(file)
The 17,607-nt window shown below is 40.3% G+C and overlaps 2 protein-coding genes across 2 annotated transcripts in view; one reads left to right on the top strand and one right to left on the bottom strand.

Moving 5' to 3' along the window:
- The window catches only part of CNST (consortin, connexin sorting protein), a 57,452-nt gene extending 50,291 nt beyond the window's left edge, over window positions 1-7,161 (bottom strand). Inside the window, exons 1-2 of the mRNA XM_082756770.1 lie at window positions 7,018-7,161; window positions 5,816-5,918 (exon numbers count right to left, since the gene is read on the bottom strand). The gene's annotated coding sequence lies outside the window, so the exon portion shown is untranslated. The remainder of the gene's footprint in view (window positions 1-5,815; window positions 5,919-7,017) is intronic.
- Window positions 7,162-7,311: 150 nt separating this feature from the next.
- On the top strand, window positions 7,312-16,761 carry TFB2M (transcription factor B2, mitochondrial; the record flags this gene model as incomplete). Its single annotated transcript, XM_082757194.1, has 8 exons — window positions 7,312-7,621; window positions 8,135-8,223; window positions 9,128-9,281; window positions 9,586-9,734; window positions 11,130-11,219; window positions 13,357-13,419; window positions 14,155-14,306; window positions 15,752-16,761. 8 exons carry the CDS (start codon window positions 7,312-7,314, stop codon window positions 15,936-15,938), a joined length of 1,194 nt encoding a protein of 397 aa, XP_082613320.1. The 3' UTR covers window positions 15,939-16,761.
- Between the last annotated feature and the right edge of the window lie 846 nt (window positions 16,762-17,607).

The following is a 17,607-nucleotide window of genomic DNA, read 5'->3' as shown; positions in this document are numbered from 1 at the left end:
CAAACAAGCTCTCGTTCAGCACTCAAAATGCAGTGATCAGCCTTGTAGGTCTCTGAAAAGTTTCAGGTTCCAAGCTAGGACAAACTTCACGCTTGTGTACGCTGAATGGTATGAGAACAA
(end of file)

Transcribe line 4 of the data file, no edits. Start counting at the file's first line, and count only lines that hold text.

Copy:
- Window positions 7,162-7,311: 150 nt separating this feature from the next.